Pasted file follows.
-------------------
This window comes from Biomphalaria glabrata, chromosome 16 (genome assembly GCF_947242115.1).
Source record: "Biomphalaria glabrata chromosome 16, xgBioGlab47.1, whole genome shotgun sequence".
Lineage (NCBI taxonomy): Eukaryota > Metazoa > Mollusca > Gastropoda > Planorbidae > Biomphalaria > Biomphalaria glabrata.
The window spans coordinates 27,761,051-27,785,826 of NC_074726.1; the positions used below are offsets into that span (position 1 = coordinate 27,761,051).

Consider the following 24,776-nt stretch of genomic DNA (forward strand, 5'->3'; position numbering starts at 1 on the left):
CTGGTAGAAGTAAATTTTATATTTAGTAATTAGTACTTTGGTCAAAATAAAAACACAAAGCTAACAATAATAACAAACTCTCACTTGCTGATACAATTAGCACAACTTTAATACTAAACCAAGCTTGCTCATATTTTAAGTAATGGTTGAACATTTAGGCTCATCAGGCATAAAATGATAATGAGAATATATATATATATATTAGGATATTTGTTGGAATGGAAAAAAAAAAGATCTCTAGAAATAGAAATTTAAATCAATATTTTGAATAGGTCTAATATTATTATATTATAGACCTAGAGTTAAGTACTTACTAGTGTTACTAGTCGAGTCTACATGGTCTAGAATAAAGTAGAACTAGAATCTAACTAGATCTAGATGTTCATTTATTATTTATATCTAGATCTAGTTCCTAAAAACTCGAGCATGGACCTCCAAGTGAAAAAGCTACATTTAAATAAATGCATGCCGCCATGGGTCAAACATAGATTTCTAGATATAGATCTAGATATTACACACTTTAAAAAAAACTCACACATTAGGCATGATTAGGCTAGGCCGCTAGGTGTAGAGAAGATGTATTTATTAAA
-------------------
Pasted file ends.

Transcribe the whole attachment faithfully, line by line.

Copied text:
This window comes from Biomphalaria glabrata, chromosome 16 (genome assembly GCF_947242115.1).
Source record: "Biomphalaria glabrata chromosome 16, xgBioGlab47.1, whole genome shotgun sequence".
Lineage (NCBI taxonomy): Eukaryota > Metazoa > Mollusca > Gastropoda > Planorbidae > Biomphalaria > Biomphalaria glabrata.
The window spans coordinates 27,761,051-27,785,826 of NC_074726.1; the positions used below are offsets into that span (position 1 = coordinate 27,761,051).

Consider the following 24,776-nt stretch of genomic DNA (forward strand, 5'->3'; position numbering starts at 1 on the left):
CTGGTAGAAGTAAATTTTATATTTAGTAATTAGTACTTTGGTCAAAATAAAAACACAAAGCTAACAATAATAACAAACTCTCACTTGCTGATACAATTAGCACAACTTTAATACTAAACCAAGCTTGCTCATATTTTAAGTAATGGTTGAACATTTAGGCTCATCAGGCATAAAATGATAATGAGAATATATATATATATATTAGGATATTTGTTGGAATGGAAAAAAAAAAGATCTCTAGAAATAGAAATTTAAATCAATATTTTGAATAGGTCTAATATTATTATATTATAGACCTAGAGTTAAGTACTTACTAGTGTTACTAGTCGAGTCTACATGGTCTAGAATAAAGTAGAACTAGAATCTAACTAGATCTAGATGTTCATTTATTATTTATATCTAGATCTAGTTCCTAAAAACTCGAGCATGGACCTCCAAGTGAAAAAGCTACATTTAAATAAATGCATGCCGCCATGGGTCAAACATAGATTTCTAGATATAGATCTAGATATTACACACTTTAAAAAAAACTCACACATTAGGCATGATTAGGCTAGGCCGCTAGGTGTAGAGAAGATGTATTTATTAAA